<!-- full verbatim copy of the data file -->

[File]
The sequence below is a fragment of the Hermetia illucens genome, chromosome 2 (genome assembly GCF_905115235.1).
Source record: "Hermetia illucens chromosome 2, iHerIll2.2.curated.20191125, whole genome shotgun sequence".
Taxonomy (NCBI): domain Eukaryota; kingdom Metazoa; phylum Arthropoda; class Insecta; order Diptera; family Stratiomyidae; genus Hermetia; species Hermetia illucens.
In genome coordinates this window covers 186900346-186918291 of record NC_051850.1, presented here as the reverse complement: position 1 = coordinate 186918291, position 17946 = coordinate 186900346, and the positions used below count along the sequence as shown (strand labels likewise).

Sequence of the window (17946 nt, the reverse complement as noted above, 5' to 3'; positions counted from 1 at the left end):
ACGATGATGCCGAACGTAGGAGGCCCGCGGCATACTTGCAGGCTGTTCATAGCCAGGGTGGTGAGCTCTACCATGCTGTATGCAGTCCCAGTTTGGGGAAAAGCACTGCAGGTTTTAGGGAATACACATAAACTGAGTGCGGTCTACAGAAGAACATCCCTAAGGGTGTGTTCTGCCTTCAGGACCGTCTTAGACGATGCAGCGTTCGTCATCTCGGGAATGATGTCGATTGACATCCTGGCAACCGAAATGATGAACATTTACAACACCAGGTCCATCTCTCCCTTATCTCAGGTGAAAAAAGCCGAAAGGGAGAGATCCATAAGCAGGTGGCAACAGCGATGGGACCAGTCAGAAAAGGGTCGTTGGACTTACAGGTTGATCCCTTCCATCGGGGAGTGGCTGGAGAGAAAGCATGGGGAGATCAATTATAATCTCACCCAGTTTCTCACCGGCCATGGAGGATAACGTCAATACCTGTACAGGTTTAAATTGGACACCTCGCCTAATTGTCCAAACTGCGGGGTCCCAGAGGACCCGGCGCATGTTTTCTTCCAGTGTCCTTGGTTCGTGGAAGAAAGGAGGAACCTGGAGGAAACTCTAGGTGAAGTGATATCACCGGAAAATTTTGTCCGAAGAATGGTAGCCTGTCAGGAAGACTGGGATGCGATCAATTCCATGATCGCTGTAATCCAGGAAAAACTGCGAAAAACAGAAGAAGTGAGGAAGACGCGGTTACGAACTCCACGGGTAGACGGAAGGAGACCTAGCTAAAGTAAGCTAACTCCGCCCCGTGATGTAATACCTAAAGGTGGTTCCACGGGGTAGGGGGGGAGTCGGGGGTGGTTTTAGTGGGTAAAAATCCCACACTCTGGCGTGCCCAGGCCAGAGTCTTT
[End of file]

The sequence below is a fragment of the Hermetia illucens genome, chromosome 2 (genome assembly GCF_905115235.1).
Source record: "Hermetia illucens chromosome 2, iHerIll2.2.curated.20191125, whole genome shotgun sequence".
Taxonomy (NCBI): domain Eukaryota; kingdom Metazoa; phylum Arthropoda; class Insecta; order Diptera; family Stratiomyidae; genus Hermetia; species Hermetia illucens.
In genome coordinates this window covers 186900346-186918291 of record NC_051850.1, presented here as the reverse complement: position 1 = coordinate 186918291, position 17946 = coordinate 186900346, and the positions used below count along the sequence as shown (strand labels likewise).

Sequence of the window (17946 nt, the reverse complement as noted above, 5' to 3'; positions counted from 1 at the left end):
ACGATGATGCCGAACGTAGGAGGCCCGCGGCATACTTGCAGGCTGTTCATAGCCAGGGTGGTGAGCTCTACCATGCTGTATGCAGTCCCAGTTTGGGGAAAAGCACTGCAGGTTTTAGGGAATACACATAAACTGAGTGCGGTCTACAGAAGAACATCCCTAAGGGTGTGTTCTGCCTTCAGGACCGTCTTAGACGATGCAGCGTTCGTCATCTCGGGAATGATGTCGATTGACATCCTGGCAACCGAAATGATGAACATTTACAACACCAGGTCCATCTCTCCCTTATCTCAGGTGAAAAAAGCCGAAAGGGAGAGATCCATAAGCAGGTGGCAACAGCGATGGGACCAGTCAGAAAAGGGTCGTTGGACTTACAGGTTGATCCCTTCCATCGGGGAGTGGCTGGAGAGAAAGCATGGGGAGATCAATTATAATCTCACCCAGTTTCTCACCGGCCATGGAGGATAACGTCAATACCTGTACAGGTTTAAATTGGACACCTCGCCTAATTGTCCAAACTGCGGGGTCCCAGAGGACCCGGCGCATGTTTTCTTCCAGTGTCCTTGGTTCGTGGAAGAAAGGAGGAACCTGGAGGAAACTCTAGGTGAAGTGATATCACCGGAAAATTTTGTCCGAAGAATGGTAGCCTGTCAGGAAGACTGGGATGCGATCAATTCCATGATCGCTGTAATCCAGGAAAAACTGCGAAAAACAGAAGAAGTGAGGAAGACGCGGTTACGAACTCCACGGGTAGACGGAAGGAGACCTAGCTAAAGTAAGCTAACTCCGCCCCGTGATGTAATACCTAAAGGTGGTTCCACGGGGTAGGGGGGGAGTCGGGGGTGGTTTTAGTGGGTAAAAATCCCACACTCTGGCGTGCCCAGGCCAGAGTCTTT